According to BOBST, the packaging industry has made significant progress in a short period of time, while anticipating what trends are to follow next.
While the sustainability of packaging has been an important topic for brand owners for several years, the need to implement meaningful solutions has significantly gathered pace in the last year or two. Consumers are rapidly becoming more environmentally conscious, and packaging recyclability is now a major decision factor in their purchasing. Indeed, 48% of consumers in the US said they would definitely or probably change their consumption habits to reduce their impact on the environment, while among Millennial consumers, the figure reaches 75% (1).
Many businesses have publicly declared very ambitious sustainability targets as a result, promising entirely recyclable materials in their packaging production and alternatives to plastic.
‘What we have seen in the last 18 months is very different to what was happening before,’ said Eric Pavone, business development director, BU Web Fed at BOBST. ‘Previously, sustainability was being used almost like a marketing approach, but in reality, not much progress was being made. The pressure has now grown to the extent that the industry has really shifted gears and now companies have dedicated huge R&D budgets to the sustainability, biodegradability and recyclability of their packaging. Many of the self-imposed deadlines are challenging, but there is a real focus on this area now that makes them more achievable.’
As a result, sustainability is now driving great innovation, and the potential rewards are significant. Innovative delivery models and changing use patterns are calculated to be worth approximately $9 billion to the plastics industry (2).
We need to recover 20 years of engineering
The key challenge for brand owners – particularly in the food industry – is producing new packaging materials without sacrificing the security, freshness, appeal and visibility of the product inside.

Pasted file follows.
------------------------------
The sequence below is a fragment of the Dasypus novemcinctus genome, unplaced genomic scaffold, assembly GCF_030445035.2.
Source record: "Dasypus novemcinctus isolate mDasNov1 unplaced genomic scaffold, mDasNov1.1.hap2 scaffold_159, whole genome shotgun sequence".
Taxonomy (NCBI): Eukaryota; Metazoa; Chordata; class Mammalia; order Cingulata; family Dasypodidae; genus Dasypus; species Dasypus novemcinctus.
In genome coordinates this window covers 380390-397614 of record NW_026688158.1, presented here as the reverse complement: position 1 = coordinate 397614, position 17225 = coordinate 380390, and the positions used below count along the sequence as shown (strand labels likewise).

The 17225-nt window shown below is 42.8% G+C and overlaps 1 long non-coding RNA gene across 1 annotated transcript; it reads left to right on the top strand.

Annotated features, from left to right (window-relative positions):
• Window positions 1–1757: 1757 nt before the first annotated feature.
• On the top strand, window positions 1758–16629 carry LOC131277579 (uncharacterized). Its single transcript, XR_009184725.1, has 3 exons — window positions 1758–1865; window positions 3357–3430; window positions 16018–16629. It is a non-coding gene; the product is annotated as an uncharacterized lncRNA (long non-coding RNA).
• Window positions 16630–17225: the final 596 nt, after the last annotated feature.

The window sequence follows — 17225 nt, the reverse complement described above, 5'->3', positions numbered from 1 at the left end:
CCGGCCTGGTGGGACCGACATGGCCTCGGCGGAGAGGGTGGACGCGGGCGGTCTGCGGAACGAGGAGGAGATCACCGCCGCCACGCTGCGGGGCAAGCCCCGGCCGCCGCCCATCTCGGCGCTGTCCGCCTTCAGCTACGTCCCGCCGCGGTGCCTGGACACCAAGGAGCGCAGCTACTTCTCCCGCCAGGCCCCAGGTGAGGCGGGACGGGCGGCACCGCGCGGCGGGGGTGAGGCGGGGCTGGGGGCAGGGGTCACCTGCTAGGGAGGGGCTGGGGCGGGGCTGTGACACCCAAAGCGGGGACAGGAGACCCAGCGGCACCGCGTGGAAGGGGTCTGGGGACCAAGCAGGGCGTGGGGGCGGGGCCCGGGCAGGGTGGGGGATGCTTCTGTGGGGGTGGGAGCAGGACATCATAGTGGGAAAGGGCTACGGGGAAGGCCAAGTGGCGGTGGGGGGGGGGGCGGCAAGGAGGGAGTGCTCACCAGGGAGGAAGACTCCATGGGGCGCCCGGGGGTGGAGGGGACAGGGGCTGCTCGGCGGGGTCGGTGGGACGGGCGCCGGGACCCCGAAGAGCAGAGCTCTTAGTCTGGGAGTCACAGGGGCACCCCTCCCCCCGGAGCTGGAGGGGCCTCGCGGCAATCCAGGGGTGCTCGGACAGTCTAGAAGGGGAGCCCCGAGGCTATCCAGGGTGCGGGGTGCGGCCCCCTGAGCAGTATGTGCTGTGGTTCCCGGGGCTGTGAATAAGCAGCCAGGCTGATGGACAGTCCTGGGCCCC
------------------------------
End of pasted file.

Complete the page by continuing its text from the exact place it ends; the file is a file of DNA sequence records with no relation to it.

Most flexible packaging is a combination of several materials, or polymers (e.g. polyester, polypropylene, polyethylene). Multi polymer materials used in flexible packaging are sophisticated formulas, adept at protecting food (for example) from oxygen, water and so on. But mixing polymers makes the task of recycling much harder and, given there is no standard composition of multi-polymer packaging, there is no feasible standard method to unpick and recover these materials.
‘Recyclability really means mono polymer,’ said Pavone, ‘As soon as you mix, you have problems. But mono polymers traditionally don’t perform to the level of multi polymer materials. The big challenge we face is that today’s flexible packaging is a highly sophisticated engineered product, which is the result of two decades of innovation and development. We need to recover 20 years of engineering as soon as possible to find mono polymer materials that perform as well as today’s packaging, while also ensuring the same machine efficiency in the whole value chain of packaging. It’s a challenge, but one we are making good progress with.’
Balancing high sustainability with high quality
A major focus for BOBST and its partners – now that they have produced a range of mono polymer materials – is to optimise their viability in the packaging production process and ensure the quality achieved today on multi-polymer is achieved.
‘These substrates react differently, the parameters are different, so we need to keep moving forward to ensure these materials perform as well in all aspects as the ones we currently use,’ said Pavone. ‘Yes, sustainability is the number one priority for brand owners now, but they do not want to make concessions on the visual appeal of their product packaging. So a challenge for us is to bring 100% recyclability without any compromise on appeal. We need material to be scratch-resistant for example, which is challenging with mono materials.’
Innovation on overdrive
So, what’s next? ‘A major focus for everyone in the industry is developing biodegradable plastics that meet sustainability criteria and can be widely used in packaging processes,’ said Pavone.
Pavone also highlights the potential of paper, which he says has high interest in the industry. Consumers already like paper and because it is a natural fibre, it is degradable and recyclable. But paper does not have the high barrier properties needed of plastic and similar materials, so a lot of current R&D focus is on finding ways to bring the high barrier properties to paper.
Ultimately, packaging must fulfil its primary purpose: to protect the product inside. But as environmental pressures increase, the need for packaging to be completely sustainable and recyclable reaches an equal priority. With the rate of current innovation, it may not be too long before we achieve it.